Once atop the canyon rim, you’ll get an unbelievable view of the surrounding area. You’ll see the southern end of The Island, a protected area of the Cove Palisades a special gem of Oregon, and on a good viewing day you’ll get breathtaking views of Jefferson and Hood!
If you’re lucky, or you time it right, you’ll also get a beautiful wildflower show. This lovely yellow bush is rabbitbrush in bloom. (That’s Mt. Jefferson in the background.)
There may also be some close encounters with lizards, eagles, or wild Turkey Vultures, one of the coolest birds on planet Earth! They love sitting on the electric poles or soaring lazily on the columns of warm air rising up from the cliffs.
If you make it to the top, why not do the whole loop? You’ll be rewarded with unbelievable views of the Island, lake, and canyon. If you really flex your powers of observation, you may even spot mysterious leftovers from homesteaders, like huge rock piles and weirdly-pruned junipers!
The hills and the cliffs of the Cove have come alive with color! Weeks ago, springtime took its paintbrush and splattered the landscape with yellows, purples, reds, and pinks, creating a mosaic of vibrant eye-candy for the world to see! If you haven’t had a chance to visit the Cove in the late Spring and early Summer, you should take the time to come visit the park (take a hike or stay the night), as the Tam-a-lau trail and our Day Use areas are perfect places for wildflower viewing in the high desert of Oregon.
In the spirit of these lively hues, you can read on to learn about common wildflowers in the park and the interesting facts they characterize. Most of the flora in the park not only serve the purpose of being fancy to look at, but contain properties that were used by early indigenous people to clean and maintain wellness.
Wild Flax (Linum Perenne)
This is a tall (up to 3ft) plant with attractive and narrow blue, purple, or pink petals. It often grows near rabbitbrush or sagebrush, which is plentiful at the Cove! The stem of this plant can be used for weaving twine, fishing lines, and nets and perhaps was conveniently use for fishing in the rivers that now form Lake Billy Chinook! When boiled, the poultice of fresh crushed leaves can be applied to
Hanging-pod loco weed (Astragulus Arrectus)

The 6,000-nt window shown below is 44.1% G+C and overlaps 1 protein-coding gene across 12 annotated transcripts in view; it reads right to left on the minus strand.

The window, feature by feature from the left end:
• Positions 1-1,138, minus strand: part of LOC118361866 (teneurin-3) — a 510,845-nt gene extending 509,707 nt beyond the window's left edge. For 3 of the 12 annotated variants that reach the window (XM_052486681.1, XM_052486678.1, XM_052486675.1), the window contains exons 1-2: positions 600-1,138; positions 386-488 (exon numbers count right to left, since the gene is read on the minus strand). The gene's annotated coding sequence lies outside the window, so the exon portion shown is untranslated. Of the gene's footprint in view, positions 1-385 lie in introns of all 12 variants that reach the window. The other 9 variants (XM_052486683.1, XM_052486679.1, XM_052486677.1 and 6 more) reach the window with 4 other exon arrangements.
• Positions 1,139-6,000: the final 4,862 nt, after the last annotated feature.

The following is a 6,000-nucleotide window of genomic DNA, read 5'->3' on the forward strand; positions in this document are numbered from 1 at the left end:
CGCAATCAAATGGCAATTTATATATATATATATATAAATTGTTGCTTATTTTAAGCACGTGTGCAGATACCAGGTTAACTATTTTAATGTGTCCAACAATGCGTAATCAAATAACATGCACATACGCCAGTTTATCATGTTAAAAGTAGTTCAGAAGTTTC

With petals are usually violet or cream colored in the park, the Hanging-pod locoweed is a delicate looking flower. Though nice looking, it is actually very toxic to livestock and can be to humans. Locoweed is the Spanish word for “Crazy”; a good descriptor for the aggressive and stumbling behavior that grazing animals will experience after digesting. Surprisingly, the toxins in this plant can be used in human medicine. Just as the botulism toxin (botox) has been applied to treat wrinkles and to cure migraines, some studies suggest that swainsonine (the toxin in Locoweed) may have useful application in fighting cancer. Although toxic to most animals, the Hanging-pod loco weed attracts this sweet, little pollinator: the Melissa Blue butterfly.
Arrow-leaf Balsamroot (Balsamorhiza Sagittata)
The bright, sunny faces of these plants splash almost every inch of the Cove come mid to late Spring. The roots, stems, and leaves were boiled by early settlers in the area, and drank for the decoction for stomach pains and headaches. The ripe seeds were pounded into flour, as they are oil-rich and full of nutrients. The flower was also mashed and applied to the skin to heal wounds, burns, and cure eczema. The root also contains anti-fungal properties, and when added to hot water can be used to ease the pain of a sore throat. I would say this is the Cove’s power plant, wouldn’t you?
Mariposa Lily (calochortus macrocarpus)
Certain species of the Mariposa Lily are considered endangered due to over- collection. It is irregularly distributed, sometimes making it a surprise for hikers to stumble upon in unexpected areas. The juice of the lily petals were crushed and used to help clear acne, and the plant is used in modern day medicine to help cure addictions to tobacco and sweets.
Want to learn even more about Oregon’s high desert flora? Pick up a copy of the stellar book Sagebrush Country: A Wildflower Sanctuary or join us for our first wildflower hike of the season: A three-hour hike up the Tam-a-lau trail at 3pm on Friday, May 24th at the Deschutes Amphitheater. Contact Ranger Talia at 541-546-3412 for more details.